coin capture game

Winning the Game

When all of the coins have been pushed add up the amount of your coins (heads or tails) in your Score Zone and see who wins.

About Elizabeth Pagel-Hogan

Writer, Author, Social Media Coach, Reader, Runner, Triathlete, Wife, Mother.

Let’s Close the Word Gap

Ready to learn about the Word Gap?

I love to sneak learning into all parts of life. I’m a curious person, I can’t help it! My son asked if we could go on one vacation without learning things, and I answered with a maniacal laugh and a deep, sonorous NO. In this family, we love to learn!! And we talk about what we learn!!

Seriously, learning does not have to be boring. Learning can be fun if you do it the right way. And the right way is to make it into a game.

On car trips, when our kids were very little, we played rhyming games. They are all now school age so we will often play ‘Spelling Bee’ and give our kids funny words to spell at their grade level. We also keep a small but mighty trivia book tucked in a seat pocket and take turns passing it around and answering questions.

But let’s say you’re not on vacation and want some fun learning games for young kids. My first recommendation is BINGO. Yes, the classic game of Bingo is perfect to start playing with young kids (and older kids).


Learning Numbers

When my oldest started kindergarten, I couldn’t wait to volunteer and help out. So as we neared Halloween, his wonderfully patient and experienced teacher invited me in to play a game with the class. I brought in our Bingo game set, complete with rolling ball and playing cards and red plastic markers. I started calling out letters and numbers and my son (and maybe a few other students) marked their cards. But most of the kids didn’t know what I meant when I called out double-digit numbers.

I felt embarrassed, but I also knew these kids could learn these numbers and that a game like Bingo was the perfect way to help them. We had been playing Bingo with our kids for a long time. If I hadn’t been so flustered, I could have written the numbers on the board and helping the kids look at their cards and match them up. I also could have done peer teaching and paired kids up.

Learning Words

It’s really important that kids learn their numbers, but it’s also important that they master our language and learn the parts of speech. Having a strong and varied vocabulary increases our ability to explain ourselves and understand others, to express complex thoughts and build connections between concepts and create new ideas. And that’s where Mad Libs comes in.


Yes, Mad Libs. That old school paper book (not an e-device) that asks players to write in verbs, adjectives and nouns. The one where you couldn’t resist writing “butt” and “poop” at least a few times. It works.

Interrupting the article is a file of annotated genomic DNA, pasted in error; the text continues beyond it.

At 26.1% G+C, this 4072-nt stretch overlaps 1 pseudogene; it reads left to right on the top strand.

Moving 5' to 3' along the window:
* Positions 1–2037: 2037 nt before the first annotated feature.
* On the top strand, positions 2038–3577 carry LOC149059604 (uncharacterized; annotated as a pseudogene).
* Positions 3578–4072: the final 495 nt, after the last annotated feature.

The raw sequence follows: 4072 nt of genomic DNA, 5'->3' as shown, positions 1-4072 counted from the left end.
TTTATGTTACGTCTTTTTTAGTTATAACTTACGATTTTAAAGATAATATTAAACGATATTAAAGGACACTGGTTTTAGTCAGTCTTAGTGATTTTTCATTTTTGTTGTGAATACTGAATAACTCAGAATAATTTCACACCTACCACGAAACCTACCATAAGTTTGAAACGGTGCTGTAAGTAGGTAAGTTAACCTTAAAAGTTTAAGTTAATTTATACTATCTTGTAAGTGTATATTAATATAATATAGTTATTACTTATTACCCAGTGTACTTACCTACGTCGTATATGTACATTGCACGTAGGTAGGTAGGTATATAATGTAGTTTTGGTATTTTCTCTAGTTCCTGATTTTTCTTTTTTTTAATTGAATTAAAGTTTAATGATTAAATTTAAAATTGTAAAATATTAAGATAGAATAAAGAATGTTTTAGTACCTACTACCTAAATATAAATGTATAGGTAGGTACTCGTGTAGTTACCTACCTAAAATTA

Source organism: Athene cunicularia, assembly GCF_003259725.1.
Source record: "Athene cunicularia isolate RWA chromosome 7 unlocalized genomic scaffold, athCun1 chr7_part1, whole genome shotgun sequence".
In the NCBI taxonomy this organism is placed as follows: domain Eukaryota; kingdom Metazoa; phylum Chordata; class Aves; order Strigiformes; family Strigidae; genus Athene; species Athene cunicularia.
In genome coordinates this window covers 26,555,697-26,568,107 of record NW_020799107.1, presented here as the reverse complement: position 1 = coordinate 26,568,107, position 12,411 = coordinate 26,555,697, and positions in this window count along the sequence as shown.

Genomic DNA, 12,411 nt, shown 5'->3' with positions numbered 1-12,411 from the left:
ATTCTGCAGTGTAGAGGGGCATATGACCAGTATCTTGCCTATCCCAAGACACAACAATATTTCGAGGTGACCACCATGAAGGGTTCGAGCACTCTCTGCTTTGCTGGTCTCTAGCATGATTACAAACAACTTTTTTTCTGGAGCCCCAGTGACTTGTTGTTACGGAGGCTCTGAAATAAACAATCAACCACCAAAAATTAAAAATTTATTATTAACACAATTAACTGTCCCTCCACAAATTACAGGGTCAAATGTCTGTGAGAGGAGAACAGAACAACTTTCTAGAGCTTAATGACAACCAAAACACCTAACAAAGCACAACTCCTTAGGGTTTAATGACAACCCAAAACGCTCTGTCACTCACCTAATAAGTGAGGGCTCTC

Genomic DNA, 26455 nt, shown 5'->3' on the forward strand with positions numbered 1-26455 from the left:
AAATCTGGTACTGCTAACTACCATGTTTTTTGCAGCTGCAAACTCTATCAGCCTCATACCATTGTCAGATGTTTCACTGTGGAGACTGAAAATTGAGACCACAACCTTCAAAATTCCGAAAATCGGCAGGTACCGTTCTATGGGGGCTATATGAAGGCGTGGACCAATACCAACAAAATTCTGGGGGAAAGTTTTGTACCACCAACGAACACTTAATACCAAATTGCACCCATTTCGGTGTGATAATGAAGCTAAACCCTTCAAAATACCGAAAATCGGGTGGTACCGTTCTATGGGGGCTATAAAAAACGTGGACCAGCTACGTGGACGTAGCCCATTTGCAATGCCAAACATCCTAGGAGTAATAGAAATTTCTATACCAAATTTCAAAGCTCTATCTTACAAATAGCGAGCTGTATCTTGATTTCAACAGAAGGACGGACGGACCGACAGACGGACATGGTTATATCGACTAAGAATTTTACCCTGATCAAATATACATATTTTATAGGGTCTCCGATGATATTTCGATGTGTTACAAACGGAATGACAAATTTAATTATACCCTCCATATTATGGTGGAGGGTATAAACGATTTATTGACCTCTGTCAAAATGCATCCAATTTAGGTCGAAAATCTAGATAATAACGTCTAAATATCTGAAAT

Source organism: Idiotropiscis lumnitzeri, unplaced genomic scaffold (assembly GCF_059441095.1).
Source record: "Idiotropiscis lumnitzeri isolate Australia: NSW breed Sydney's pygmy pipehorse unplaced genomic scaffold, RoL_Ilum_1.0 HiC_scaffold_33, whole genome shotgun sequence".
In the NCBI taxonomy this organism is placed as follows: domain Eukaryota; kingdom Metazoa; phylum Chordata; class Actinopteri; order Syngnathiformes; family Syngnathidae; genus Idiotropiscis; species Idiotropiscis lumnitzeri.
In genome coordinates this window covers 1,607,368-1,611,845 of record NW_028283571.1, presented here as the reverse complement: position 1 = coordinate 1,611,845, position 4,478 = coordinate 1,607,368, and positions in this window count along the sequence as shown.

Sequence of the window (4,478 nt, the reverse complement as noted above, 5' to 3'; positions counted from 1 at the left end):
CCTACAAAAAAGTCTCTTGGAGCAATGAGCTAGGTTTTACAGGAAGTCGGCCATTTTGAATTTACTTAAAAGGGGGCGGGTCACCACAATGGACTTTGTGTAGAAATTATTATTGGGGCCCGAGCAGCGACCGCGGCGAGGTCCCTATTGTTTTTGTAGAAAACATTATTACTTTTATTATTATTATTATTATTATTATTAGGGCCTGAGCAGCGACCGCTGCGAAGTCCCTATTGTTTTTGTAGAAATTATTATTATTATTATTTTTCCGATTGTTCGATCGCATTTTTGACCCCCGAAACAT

My friend took a Mad Libs story into her son’s fourth grade class as a part of a holiday party and she was surprised how few kids could provide suggestions for the parts of speech. Standards in third grade already covered adjectives, adverbs and proper nouns! By fourth grade, students should be able to provide appropriate suggestions for those parts of speech. But even if they struggle, Mad Libs is a fun, non-academic way to encourage them to think about what kind of word is both grammatically logical but also hilariously out of place.

The Word Gap

Thinking about Mad Libs brings me back to the Word Gap. Simply put, kids from low income families are hearing and learning fewer words than kids from high income families. By age 3, kids from low income families are hearing 30 million fewer words. 30 million. And the discrepancy only increases as the kids age. It impacts these kids in terms of school success, which in turn impacts their chances of continuing education, job readiness, and the cycle of poverty.

A lack of words? It’s totally unfair.

It seems so bitterly unjust to me, someone who loves to talk and learn, that these children are already behind due to a lack of words. I try never to talk ‘down’ to children (or adults). But lots of people aren’t aware of this and say they aren’t sure what to say to kids. And sometimes when I take my children’s writing to more general critique groups, I get comments that my vocabulary is too high and I need to ‘dumb it down’ or ‘make it more kid friendly.’

But now you and I know being kid friendly means offering them more words, not less.

There are some amazing ideas out there. People are working to increase the number of words kids see, hear, read, learn and say. I’d love to contribute in some way to reduce the Word Gap. I’m going to keep thinking about it and I’m going to ask my kids what they think would work.

How would you reduce the Word Gap?


About Elizabeth Pagel-Hogan

Writer, Author, Social Media Coach, Reader, Runner, Triathlete, Wife, Mother.